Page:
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In the aftermath of Newtown, school officials and parents across the country were asking themselves the same question today: How safe is my school? NPR's Claudio Sanchez has that story.
CLAUDIO SANCHEZ, BYLINE: In Nashville, Tennessee, Ruth Rosenberg asked her daughter's first-grade teacher what school was going to be like today. Teachers there were told to downplay any discussion of the Newtown shooting since many kids still don't know what happened, including her 7-year-old daughter, says Rosenberg.
RUTH ROSENBERG: It's a 50-50 chance if she does find out, it's going to be from another child - which I wouldn't love, but I also trust the teacher 100 percent to handle it, if that happens; and then I could handle it at home.
SANCHEZ: Rosenberg says she's fought back tears, thinking about Newtown. After she dropped off her daughter this morning, she broke down on the way home. Another parent, Wehsong Zhou, walked his third-grade daughter to school. He's decided not to talk to his child about the shooting. She's just too young to be exposed to such tragedy, he says.
WEHSONG ZHOU: We cannot understand why this has happened, like this. It should not happen. It's against human nature.
SANCHEZ: Across the nation, parents debated whether to keep their kids home. Police departments deployed officers to patrol schools. Administrators reviewed their lockdown procedures; and psychologists and social workers were on standby, to help teachers talk to students who want to discuss the shooting in Newtown. Will Keresztes is associate superintendent of the Buffalo Public Schools.
WILL KERESZTES: Our social workers, and our school psychologists, are really stepping up. They're sharing a lot of information with each other. They're disseminating really good information to teachers with regard to students; and how to talk to students, and how to keep a sense of normalcy as best you can, in a situation like this.
SANCHEZ: In Hamden, Connecticut, just 30 miles east of Newtown, School Superintendent Fran Rabinowitz says nothing feels normal. She's called for a greater police presence on campuses indefinitely, and scheduled a district-wide meeting with parents and staff today.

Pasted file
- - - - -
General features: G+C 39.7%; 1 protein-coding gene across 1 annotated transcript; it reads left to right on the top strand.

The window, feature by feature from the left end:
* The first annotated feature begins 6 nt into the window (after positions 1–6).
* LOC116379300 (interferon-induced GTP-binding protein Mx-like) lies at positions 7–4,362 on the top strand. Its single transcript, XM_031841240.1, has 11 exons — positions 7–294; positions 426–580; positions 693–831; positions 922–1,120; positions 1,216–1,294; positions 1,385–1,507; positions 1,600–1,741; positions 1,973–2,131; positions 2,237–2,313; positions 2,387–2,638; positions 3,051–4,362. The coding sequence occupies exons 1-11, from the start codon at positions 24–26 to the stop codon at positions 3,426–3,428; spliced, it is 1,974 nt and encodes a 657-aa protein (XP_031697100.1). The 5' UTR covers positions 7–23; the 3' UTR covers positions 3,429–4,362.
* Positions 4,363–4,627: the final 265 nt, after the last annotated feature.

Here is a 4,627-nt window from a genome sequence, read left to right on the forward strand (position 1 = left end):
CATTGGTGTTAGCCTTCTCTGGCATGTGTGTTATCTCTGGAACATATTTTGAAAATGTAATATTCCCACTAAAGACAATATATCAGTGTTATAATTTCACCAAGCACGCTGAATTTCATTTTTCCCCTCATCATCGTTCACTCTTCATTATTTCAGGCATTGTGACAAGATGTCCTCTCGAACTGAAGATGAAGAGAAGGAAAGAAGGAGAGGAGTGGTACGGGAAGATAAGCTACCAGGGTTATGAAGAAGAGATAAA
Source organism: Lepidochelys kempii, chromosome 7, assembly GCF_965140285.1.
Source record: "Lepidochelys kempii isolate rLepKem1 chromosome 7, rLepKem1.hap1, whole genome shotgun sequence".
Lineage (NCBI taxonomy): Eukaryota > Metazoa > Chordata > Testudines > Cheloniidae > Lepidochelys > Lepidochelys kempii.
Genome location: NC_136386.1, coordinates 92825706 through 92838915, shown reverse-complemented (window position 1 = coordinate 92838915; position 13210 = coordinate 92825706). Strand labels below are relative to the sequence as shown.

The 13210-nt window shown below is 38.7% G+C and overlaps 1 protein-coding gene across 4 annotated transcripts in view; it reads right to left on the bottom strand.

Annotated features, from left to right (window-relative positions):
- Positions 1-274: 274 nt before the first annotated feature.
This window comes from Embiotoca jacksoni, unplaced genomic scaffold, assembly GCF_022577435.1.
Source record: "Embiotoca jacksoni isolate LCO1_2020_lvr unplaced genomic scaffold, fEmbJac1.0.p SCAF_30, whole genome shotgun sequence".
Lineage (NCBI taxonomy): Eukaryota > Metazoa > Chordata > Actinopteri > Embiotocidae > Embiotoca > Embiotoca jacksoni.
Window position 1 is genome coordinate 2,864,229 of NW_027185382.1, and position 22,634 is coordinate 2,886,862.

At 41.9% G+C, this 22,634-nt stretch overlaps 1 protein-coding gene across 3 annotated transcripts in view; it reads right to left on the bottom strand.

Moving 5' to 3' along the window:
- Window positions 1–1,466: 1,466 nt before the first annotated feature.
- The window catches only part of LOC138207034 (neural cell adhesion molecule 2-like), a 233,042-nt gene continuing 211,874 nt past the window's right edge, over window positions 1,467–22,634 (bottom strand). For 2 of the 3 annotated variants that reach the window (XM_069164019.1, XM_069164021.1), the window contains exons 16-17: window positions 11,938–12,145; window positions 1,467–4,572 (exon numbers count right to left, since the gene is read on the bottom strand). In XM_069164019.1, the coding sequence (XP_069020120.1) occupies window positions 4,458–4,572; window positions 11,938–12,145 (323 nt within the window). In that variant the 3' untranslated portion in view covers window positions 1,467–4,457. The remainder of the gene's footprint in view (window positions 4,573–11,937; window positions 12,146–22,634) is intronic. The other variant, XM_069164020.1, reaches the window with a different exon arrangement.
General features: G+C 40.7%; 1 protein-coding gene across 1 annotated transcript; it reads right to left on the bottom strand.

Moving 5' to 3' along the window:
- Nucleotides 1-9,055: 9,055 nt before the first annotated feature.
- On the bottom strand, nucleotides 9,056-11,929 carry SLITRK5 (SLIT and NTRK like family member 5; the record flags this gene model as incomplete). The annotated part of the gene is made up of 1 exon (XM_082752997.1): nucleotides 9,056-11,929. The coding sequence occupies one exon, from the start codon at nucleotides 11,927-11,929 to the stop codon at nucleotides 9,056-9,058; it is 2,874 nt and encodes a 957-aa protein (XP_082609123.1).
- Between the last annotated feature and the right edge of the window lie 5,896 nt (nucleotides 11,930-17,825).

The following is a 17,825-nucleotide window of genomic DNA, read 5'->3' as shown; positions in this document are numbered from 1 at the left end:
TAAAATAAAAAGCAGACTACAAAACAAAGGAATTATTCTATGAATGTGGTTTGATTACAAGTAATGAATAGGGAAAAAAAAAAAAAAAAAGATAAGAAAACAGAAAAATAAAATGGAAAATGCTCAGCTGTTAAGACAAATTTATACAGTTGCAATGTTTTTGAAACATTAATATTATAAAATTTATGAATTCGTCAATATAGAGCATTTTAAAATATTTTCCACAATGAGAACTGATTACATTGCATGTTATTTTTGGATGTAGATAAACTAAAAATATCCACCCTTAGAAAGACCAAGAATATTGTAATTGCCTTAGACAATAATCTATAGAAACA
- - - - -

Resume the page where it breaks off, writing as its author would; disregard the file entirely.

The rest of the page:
FRAN RABINOWITZ: Because I felt that there was a feeling of helplessness out there about, so what's going to happen in the schools? And I wanted to bring people together. And it unfolded over the weekend, to the point where we said we need some comfort, too.
SANCHEZ: In Oakland, California, where an average of 20 school-age children are shot and killed outside school every year, district officials are also reviewing lockdown procedures. But district spokesman Troy Flint says most of the focus, for the next few days, will be on students' emotional well-being.
TROY FLINT: Our counselors are onsite. They are always on alert. I think what you need to understand is that we cope with violence on a daily basis here, so we have these procedures in place.
SANCHEZ: In many communities, though, school officials who may have once thought they were immune, are now stressing the need for armed police officers on campuses. Mo Canady is with the National Association of School Resource Officers, which trains most of the nation's 10,000 school police officers. He says arming teachers or administrators, as some have suggested, is another matter.
MO CANADY: There's a part of me that just kind of cringes at the liability of a school district doing that. Now, as of Friday, there are certainly some advocates for that. But it is a dangerous and slippery path to be on.
SANCHEZ: But Francisco Negron, legal counsel for the National School Boards Association, says the Newtown shooting could change some people's minds about that.
FRANCISCO NEGRON: It is a turning point. Now, the focus is on an external shooter. And so I think schools are going to try to understand whether or not they need to change their policies accordingly.
SANCHEZ: What those changes will be, Negron says, it's hard to say. But school safety policies, in the short term, will probably shift to more sophisticated surveillance technology, and a greater law enforcement presence in all schools. Claudio Sanchez, NPR News.
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